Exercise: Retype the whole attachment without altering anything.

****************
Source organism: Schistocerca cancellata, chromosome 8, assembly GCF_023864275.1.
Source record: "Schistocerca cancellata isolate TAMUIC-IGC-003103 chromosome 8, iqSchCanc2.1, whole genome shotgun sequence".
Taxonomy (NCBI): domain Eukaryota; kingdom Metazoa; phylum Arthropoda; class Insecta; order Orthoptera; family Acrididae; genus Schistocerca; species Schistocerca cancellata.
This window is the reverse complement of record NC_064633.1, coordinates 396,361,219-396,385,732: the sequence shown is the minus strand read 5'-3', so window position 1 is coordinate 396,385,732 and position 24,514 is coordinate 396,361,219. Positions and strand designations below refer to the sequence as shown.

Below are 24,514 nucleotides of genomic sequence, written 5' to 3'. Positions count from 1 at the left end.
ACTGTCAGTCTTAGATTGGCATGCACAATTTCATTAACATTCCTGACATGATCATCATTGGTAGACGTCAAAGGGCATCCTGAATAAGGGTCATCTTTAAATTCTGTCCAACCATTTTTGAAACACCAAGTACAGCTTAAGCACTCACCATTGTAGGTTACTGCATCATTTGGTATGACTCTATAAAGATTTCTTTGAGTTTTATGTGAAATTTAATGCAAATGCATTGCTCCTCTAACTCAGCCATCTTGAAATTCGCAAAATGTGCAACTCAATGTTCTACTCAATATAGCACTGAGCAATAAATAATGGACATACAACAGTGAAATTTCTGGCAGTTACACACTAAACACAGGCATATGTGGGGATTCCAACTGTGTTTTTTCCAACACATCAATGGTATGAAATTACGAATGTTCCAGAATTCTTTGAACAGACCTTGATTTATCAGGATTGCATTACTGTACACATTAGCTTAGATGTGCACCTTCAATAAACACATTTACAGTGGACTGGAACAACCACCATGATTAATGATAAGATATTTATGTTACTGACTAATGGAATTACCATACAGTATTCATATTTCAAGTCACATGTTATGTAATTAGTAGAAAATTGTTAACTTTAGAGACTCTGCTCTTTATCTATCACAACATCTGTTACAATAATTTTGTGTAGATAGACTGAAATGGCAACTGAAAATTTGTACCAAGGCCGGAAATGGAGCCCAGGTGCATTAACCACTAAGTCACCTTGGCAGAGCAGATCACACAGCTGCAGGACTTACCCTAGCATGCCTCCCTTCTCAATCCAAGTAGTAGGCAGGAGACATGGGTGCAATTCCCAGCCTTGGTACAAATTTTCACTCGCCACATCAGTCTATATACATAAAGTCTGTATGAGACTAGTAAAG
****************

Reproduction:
Source organism: Schistocerca cancellata, chromosome 8, assembly GCF_023864275.1.
Source record: "Schistocerca cancellata isolate TAMUIC-IGC-003103 chromosome 8, iqSchCanc2.1, whole genome shotgun sequence".
Taxonomy (NCBI): domain Eukaryota; kingdom Metazoa; phylum Arthropoda; class Insecta; order Orthoptera; family Acrididae; genus Schistocerca; species Schistocerca cancellata.
This window is the reverse complement of record NC_064633.1, coordinates 396,361,219-396,385,732: the sequence shown is the minus strand read 5'-3', so window position 1 is coordinate 396,385,732 and position 24,514 is coordinate 396,361,219. Positions and strand designations below refer to the sequence as shown.

Below are 24,514 nucleotides of genomic sequence, written 5' to 3'. Positions count from 1 at the left end.
ACTGTCAGTCTTAGATTGGCATGCACAATTTCATTAACATTCCTGACATGATCATCATTGGTAGACGTCAAAGGGCATCCTGAATAAGGGTCATCTTTAAATTCTGTCCAACCATTTTTGAAACACCAAGTACAGCTTAAGCACTCACCATTGTAGGTTACTGCATCATTTGGTATGACTCTATAAAGATTTCTTTGAGTTTTATGTGAAATTTAATGCAAATGCATTGCTCCTCTAACTCAGCCATCTTGAAATTCGCAAAATGTGCAACTCAATGTTCTACTCAATATAGCACTGAGCAATAAATAATGGACATACAACAGTGAAATTTCTGGCAGTTACACACTAAACACAGGCATATGTGGGGATTCCAACTGTGTTTTTTCCAACACATCAATGGTATGAAATTACGAATGTTCCAGAATTCTTTGAACAGACCTTGATTTATCAGGATTGCATTACTGTACACATTAGCTTAGATGTGCACCTTCAATAAACACATTTACAGTGGACTGGAACAACCACCATGATTAATGATAAGATATTTATGTTACTGACTAATGGAATTACCATACAGTATTCATATTTCAAGTCACATGTTATGTAATTAGTAGAAAATTGTTAACTTTAGAGACTCTGCTCTTTATCTATCACAACATCTGTTACAATAATTTTGTGTAGATAGACTGAAATGGCAACTGAAAATTTGTACCAAGGCCGGAAATGGAGCCCAGGTGCATTAACCACTAAGTCACCTTGGCAGAGCAGATCACACAGCTGCAGGACTTACCCTAGCATGCCTCCCTTCTCAATCCAAGTAGTAGGCAGGAGACATGGGTGCAATTCCCAGCCTTGGTACAAATTTTCACTCGCCACATCAGTCTATATACATAAAGTCTGTATGAGACTAGTAAAG